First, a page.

'Lift' director breaks down how they pulled off the 2 airplane fight sequences, with Kevin Hart doing most of his own stunts

'Lift' director breaks down how they pulled off the 2 airplane fight sequences, with Kevin Hart doing most of his own stunts
  • "Lift" director F. Gary Gray spoke to Business Insider about the fight sequences at the movie's end.

  • Two plane sets were built for the sequences.

  • Gray wanted each to have a different look and feel.

Though director F. Gary Gray ("The Italian Job," "The Fate of the Furious") is no stranger to elaborate action sequences, he admits he still felt anxious developing his latest project, the Netflix heist movie "Lift."

It certainly didn't help that the screenplay lacked a starting point for the movie's action-packed conclusion.

"It was the equivalent of, 'There's a fight sequence here,' and we just had to build it out to make it unique for 'Lift,'" Gray told Business Insider of the script in a recent interview. "It definitely pisses me off when that happens."

Thankfully, he had a great team around to help craft the two fight sequences. Gray explained to BI how he and his team pulled it all off.

Airplane set in Lift
The A380 set for "Lift."Netflix

A huge Airbus A380 set was built to capture the first fight

In "Lift," Kevin Hart plays Cyrus, the leader of a group of thieves who attempt to steal $500 million in gold from a passenger plane mid-flight.

However, Cyrus and his team must also combat a team of terrorists, who are protecting the gold on the plane. Toward the end of the movie, Hart and his ex-girlfriend Abby (Gugu Mbatha-Raw) have to take on the bad guys on two separate occasions on two different planes.

Gray said he leaned heavily on his second-unit director and stunt coordinator, Steve Griffin, to help him develop the fight sequences.

They decided the first flight should be set in a large Airbus A380. A section of the aircraft was built on a sound stage and included an immaculate first-class section and a stairwell down to coach seating so that the action could flow through both areas of the plane.

Because multiple fights are going on simultaneously, Gray said the only way for it to work was to have the setting be a huge plane.

"You're trying to get a cast and a crew and multiple cameras in there," he said. "You couldn't do that in a regular-sized plane."

People on the roof of a plane
"The fight had to feel different," said Gray.Netflix

Gray wanted a completely different feel for the other fight

Gray knew he needed a complete change of scenery and all-new choreography for the second action sequence because, as he said, "If you've seen one punch, you've seen them all."

In this scene, Cyrus and Abby have been captured and the bad guys have taken over the private jet Cyrus' team was using. They put their captives into the jet and take off again. While in the sky, Cyrus and Abby duke it out with the terrorists again, but this time, the plane goes out of control and spirals 360 degrees, twisting and turning everyone in the cabin like laundry in a dryer.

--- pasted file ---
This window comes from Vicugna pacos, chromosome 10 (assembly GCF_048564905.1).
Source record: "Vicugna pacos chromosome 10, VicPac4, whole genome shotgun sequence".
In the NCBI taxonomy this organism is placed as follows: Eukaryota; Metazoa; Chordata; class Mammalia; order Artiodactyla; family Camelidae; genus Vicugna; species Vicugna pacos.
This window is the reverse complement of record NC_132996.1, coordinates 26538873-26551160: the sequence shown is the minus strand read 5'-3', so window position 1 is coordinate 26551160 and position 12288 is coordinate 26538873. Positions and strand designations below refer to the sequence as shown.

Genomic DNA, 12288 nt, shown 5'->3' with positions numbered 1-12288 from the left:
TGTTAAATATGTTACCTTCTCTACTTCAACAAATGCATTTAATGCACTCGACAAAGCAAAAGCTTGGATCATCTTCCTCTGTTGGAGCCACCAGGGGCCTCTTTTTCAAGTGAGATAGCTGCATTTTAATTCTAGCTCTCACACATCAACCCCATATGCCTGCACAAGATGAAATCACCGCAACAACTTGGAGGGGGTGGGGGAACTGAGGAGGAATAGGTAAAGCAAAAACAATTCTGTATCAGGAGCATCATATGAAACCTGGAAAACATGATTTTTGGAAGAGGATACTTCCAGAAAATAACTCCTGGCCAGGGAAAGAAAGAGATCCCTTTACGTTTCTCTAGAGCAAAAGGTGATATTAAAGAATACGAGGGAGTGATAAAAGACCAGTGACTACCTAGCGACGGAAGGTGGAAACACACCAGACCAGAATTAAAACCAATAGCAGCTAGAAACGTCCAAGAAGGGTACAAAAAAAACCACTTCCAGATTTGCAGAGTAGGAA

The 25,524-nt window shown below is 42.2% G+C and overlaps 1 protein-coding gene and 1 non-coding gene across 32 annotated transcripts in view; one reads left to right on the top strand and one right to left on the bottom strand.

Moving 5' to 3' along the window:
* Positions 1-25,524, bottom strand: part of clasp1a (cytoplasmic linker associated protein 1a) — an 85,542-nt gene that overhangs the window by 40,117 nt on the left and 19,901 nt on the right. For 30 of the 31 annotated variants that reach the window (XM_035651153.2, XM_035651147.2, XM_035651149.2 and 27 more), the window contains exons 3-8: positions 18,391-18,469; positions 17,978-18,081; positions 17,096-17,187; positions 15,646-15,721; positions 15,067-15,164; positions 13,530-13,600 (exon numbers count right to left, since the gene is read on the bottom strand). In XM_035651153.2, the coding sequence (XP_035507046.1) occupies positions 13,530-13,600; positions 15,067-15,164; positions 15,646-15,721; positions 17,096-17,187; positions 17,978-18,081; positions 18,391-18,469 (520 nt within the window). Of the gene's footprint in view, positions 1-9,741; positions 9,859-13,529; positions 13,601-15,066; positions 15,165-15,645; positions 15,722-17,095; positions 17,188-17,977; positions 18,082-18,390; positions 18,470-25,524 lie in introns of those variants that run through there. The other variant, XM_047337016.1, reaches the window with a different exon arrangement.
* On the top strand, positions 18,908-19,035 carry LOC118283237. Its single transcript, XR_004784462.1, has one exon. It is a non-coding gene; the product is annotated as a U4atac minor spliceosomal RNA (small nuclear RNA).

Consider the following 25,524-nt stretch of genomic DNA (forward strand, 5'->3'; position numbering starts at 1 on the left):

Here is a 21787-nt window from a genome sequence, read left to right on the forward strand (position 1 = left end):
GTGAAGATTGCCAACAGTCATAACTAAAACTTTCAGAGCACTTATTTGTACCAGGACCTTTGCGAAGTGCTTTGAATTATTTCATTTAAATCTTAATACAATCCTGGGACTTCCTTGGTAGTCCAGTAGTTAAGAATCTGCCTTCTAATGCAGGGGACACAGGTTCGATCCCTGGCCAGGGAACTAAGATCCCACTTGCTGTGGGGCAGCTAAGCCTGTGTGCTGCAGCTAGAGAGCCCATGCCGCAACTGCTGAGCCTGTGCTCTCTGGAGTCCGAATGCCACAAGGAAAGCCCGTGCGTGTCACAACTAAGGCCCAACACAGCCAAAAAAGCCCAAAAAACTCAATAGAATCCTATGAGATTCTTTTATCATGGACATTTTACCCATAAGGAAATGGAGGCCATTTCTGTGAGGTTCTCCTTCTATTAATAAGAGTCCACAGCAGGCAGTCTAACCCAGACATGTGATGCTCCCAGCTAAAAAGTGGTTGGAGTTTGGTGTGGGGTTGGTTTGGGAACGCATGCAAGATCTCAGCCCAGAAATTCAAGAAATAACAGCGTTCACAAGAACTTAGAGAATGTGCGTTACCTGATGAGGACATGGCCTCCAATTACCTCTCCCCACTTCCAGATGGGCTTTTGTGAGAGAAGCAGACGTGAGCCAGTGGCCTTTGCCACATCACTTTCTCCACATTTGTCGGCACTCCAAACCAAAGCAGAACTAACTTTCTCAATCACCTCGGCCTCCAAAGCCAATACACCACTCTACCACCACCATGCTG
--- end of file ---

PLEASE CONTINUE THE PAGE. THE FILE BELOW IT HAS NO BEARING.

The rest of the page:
To shoot the sequence, the A380 plane had to be completely dismantled on the sound stage, with the private jet set being built in its place. While that happened, Gray and production designer Dominic Watkins came up with a different vibe for the scene.

"It was important to design the private jet in a way that it didn't feel like the A380, so everything down to the color palette had to feel different. The shooting coverage had to feel different. The fight had to feel different," Gray said.

To differentiate the two planes further, the jet has a stripper pole that comes out of the floor, which Cyrus and Abby swing from while fighting.

Kevin Hart getting his face pushed against a wall of a plane
(L-R) Kevin Hart and Burn Gorman in "Lift."Netflix

Kevin Hart and Gugu Mbatha-Raw did many of their own stunts

Though coming up with the fight sequences took a lot of effort, Gray said the biggest challenge was keeping his actors safe — especially since Hart and Mbatha-Raw did many of their own stunts.

"The set is moving. It's doing a lot of things that you ordinarily wouldn't have to deal with if you're having a fight on the street," Gray said. "When you're trying to create an environment that feels like it's 40,000 feet in the air, everything becomes 10 times harder to do."

"Even the simplest punch, if the set of the plane is tilted at a 30-degree angle or 45-degree angle and you're running up an aisle and a camera is chasing you, and you're on take three, you get winded," he said.

However, according to Gray, Hart was gung-ho on doing as much of the fight sequences himself as possible.

"Kevin was great, he's very physical, he's in great shape, but you still have to protect your star," Gray said. "So we had to reconcile that."

Read the original article on Business Insider